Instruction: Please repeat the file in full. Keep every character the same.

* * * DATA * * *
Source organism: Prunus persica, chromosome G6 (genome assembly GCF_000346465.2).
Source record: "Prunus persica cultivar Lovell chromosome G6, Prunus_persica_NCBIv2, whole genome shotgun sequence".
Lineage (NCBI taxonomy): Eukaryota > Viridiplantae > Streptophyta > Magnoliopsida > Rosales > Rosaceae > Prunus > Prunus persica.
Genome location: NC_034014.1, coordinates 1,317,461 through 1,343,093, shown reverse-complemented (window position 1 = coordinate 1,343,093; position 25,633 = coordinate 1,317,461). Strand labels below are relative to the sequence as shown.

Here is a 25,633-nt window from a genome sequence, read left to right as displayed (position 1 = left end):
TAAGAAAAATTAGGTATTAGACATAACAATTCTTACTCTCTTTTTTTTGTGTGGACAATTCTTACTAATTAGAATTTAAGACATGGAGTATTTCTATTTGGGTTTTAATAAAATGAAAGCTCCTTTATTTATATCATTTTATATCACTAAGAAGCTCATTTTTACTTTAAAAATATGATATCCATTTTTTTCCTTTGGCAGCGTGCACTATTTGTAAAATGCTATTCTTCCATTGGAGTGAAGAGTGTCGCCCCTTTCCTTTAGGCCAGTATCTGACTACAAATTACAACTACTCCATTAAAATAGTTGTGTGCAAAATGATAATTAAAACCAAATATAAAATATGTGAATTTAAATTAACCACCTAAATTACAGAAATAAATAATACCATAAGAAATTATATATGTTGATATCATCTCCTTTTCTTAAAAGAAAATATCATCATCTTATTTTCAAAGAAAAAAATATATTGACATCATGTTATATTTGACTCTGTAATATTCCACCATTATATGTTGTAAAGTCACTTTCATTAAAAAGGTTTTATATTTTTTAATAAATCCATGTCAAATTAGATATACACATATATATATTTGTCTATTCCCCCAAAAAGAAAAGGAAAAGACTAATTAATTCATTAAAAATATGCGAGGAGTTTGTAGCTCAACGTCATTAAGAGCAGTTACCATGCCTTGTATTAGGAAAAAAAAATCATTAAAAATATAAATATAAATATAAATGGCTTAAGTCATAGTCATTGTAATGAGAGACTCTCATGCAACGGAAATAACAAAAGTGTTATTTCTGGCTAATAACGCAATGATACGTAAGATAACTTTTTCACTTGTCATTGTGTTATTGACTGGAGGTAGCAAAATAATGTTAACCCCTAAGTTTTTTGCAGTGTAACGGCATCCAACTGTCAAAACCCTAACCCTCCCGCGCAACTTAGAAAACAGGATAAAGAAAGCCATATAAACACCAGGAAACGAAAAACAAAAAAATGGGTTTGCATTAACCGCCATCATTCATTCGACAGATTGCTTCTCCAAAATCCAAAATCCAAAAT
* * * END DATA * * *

Source organism: Prunus persica, chromosome G6 (genome assembly GCF_000346465.2).
Source record: "Prunus persica cultivar Lovell chromosome G6, Prunus_persica_NCBIv2, whole genome shotgun sequence".
Lineage (NCBI taxonomy): Eukaryota > Viridiplantae > Streptophyta > Magnoliopsida > Rosales > Rosaceae > Prunus > Prunus persica.
Genome location: NC_034014.1, coordinates 1,317,461 through 1,343,093, shown reverse-complemented (window position 1 = coordinate 1,343,093; position 25,633 = coordinate 1,317,461). Strand labels below are relative to the sequence as shown.

Here is a 25,633-nt window from a genome sequence, read left to right as displayed (position 1 = left end):
TAAGAAAAATTAGGTATTAGACATAACAATTCTTACTCTCTTTTTTTTGTGTGGACAATTCTTACTAATTAGAATTTAAGACATGGAGTATTTCTATTTGGGTTTTAATAAAATGAAAGCTCCTTTATTTATATCATTTTATATCACTAAGAAGCTCATTTTTACTTTAAAAATATGATATCCATTTTTTTCCTTTGGCAGCGTGCACTATTTGTAAAATGCTATTCTTCCATTGGAGTGAAGAGTGTCGCCCCTTTCCTTTAGGCCAGTATCTGACTACAAATTACAACTACTCCATTAAAATAGTTGTGTGCAAAATGATAATTAAAACCAAATATAAAATATGTGAATTTAAATTAACCACCTAAATTACAGAAATAAATAATACCATAAGAAATTATATATGTTGATATCATCTCCTTTTCTTAAAAGAAAATATCATCATCTTATTTTCAAAGAAAAAAATATATTGACATCATGTTATATTTGACTCTGTAATATTCCACCATTATATGTTGTAAAGTCACTTTCATTAAAAAGGTTTTATATTTTTTAATAAATCCATGTCAAATTAGATATACACATATATATATTTGTCTATTCCCCCAAAAAGAAAAGGAAAAGACTAATTAATTCATTAAAAATATGCGAGGAGTTTGTAGCTCAACGTCATTAAGAGCAGTTACCATGCCTTGTATTAGGAAAAAAAAATCATTAAAAATATAAATATAAATATAAATGGCTTAAGTCATAGTCATTGTAATGAGAGACTCTCATGCAACGGAAATAACAAAAGTGTTATTTCTGGCTAATAACGCAATGATACGTAAGATAACTTTTTCACTTGTCATTGTGTTATTGACTGGAGGTAGCAAAATAATGTTAACCCCTAAGTTTTTTGCAGTGTAACGGCATCCAACTGTCAAAACCCTAACCCTCCCGCGCAACTTAGAAAACAGGATAAAGAAAGCCATATAAACACCAGGAAACGAAAAACAAAAAAATGGGTTTGCATTAACCGCCATCATTCATTCGACAGATTGCTTCTCCAAAATCCAAAATCCAAAAT